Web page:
Although investors were being phished, they “had no reason to be suspicious. They had been told of the wonders of free markets.” But free markets were not so wondrous, because they put the producers of the new, complex, risky securities at a big advantage over the producers of the older, simpler, safer ones. After all, the new securities promised higher returns while disguising the risk of default:

As long as a significant part of the bond-buying public was willing to swallow the myth whole, the investment bankers had an incentive to produce those rotten avocados, and to extract from the agencies the high ratings that would be the cover-up.

On modern advertising and one of my favorite, beloved Ogilvy’s ad :

Akerlof and Shiller think that the idea of phishing also helps to explain modern advertising, especially when we focus on the crucial role of narrative in human thinking. Clever marketers offer simple, attractive stories about their products, and get those stories to stick in the human mind. Consider a famous advertisement for Rolls-Royce, displaying an elegant young mother in the driver’s seat, turned slightly toward her elegant children, who are walking toward the car from outside the entrance to an elegant grocery store. The headline of the copy: “At 60 miles an hour the loudest noise in this new Rolls-Royce comes from the electric clock.” Advertisements of this kind tell an appealing story about what life would be like with the product.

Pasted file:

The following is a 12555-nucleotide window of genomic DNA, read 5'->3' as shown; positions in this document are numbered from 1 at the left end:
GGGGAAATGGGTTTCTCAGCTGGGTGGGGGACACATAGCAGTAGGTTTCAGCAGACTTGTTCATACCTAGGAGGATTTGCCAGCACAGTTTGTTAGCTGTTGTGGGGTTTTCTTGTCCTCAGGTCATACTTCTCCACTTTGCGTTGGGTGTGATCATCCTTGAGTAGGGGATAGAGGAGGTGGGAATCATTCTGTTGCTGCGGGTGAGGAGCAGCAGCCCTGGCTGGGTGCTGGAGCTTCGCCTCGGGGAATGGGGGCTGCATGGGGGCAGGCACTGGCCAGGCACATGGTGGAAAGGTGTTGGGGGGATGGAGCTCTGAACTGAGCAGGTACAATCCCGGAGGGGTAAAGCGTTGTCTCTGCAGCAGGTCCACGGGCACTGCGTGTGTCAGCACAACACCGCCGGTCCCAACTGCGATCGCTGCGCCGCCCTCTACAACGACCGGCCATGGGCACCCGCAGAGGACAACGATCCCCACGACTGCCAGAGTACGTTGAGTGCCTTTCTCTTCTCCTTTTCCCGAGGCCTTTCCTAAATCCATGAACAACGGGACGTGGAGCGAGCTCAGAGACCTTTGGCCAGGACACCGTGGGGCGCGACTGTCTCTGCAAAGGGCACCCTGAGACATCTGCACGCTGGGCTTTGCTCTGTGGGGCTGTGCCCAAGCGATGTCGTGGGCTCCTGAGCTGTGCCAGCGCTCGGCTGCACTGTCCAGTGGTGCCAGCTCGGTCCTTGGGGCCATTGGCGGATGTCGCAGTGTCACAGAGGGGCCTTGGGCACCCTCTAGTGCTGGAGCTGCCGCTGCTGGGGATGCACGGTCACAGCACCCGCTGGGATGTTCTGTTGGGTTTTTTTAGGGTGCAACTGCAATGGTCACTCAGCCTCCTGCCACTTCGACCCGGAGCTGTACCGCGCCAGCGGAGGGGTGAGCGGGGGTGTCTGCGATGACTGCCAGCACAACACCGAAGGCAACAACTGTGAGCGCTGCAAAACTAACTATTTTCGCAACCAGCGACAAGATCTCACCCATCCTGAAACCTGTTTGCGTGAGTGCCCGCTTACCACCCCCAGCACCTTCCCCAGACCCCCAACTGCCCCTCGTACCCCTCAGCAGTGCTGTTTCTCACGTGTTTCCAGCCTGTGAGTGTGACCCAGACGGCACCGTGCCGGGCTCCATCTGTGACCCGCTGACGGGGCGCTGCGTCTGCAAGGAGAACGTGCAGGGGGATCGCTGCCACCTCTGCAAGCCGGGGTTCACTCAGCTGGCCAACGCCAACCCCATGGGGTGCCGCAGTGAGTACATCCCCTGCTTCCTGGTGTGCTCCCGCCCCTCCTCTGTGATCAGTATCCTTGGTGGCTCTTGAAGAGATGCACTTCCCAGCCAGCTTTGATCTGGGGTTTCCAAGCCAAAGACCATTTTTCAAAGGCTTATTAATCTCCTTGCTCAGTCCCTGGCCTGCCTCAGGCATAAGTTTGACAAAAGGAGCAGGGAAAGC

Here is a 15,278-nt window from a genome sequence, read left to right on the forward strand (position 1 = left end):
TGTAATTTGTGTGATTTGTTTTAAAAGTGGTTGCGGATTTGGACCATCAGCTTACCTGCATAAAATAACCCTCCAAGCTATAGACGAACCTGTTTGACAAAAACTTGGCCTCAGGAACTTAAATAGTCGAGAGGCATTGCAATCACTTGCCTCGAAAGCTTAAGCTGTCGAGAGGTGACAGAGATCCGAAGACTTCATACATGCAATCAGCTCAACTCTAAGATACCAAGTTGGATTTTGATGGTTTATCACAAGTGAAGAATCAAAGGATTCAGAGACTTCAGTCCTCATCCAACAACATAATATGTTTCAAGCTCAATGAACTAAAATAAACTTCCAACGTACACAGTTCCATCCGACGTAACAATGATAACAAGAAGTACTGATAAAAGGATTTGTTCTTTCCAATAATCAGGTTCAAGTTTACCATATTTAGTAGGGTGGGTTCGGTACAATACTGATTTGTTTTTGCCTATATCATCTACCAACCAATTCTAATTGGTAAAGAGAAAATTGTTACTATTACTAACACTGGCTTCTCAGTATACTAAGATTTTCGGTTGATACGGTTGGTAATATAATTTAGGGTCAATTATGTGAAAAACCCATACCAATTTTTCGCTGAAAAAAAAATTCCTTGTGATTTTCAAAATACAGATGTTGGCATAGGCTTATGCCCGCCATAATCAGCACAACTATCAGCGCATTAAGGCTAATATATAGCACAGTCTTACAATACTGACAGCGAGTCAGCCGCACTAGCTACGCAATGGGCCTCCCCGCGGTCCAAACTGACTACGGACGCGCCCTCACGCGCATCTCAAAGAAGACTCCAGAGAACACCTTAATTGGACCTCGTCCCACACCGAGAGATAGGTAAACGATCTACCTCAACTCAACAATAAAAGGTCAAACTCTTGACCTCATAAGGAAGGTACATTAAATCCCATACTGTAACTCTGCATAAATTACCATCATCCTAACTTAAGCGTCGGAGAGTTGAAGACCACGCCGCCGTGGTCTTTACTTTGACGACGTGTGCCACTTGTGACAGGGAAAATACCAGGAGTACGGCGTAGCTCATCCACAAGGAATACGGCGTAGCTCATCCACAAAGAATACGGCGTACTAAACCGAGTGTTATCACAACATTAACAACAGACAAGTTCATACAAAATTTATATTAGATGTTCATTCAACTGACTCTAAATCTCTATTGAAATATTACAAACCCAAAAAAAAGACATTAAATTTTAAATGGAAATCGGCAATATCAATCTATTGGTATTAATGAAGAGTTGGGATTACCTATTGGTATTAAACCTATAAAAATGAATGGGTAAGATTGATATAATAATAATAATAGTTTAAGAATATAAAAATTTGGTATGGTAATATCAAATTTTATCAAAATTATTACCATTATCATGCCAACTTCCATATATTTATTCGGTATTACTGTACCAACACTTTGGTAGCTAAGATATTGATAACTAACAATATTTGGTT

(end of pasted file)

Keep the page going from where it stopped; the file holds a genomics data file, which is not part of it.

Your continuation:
→ The New York Review Of Books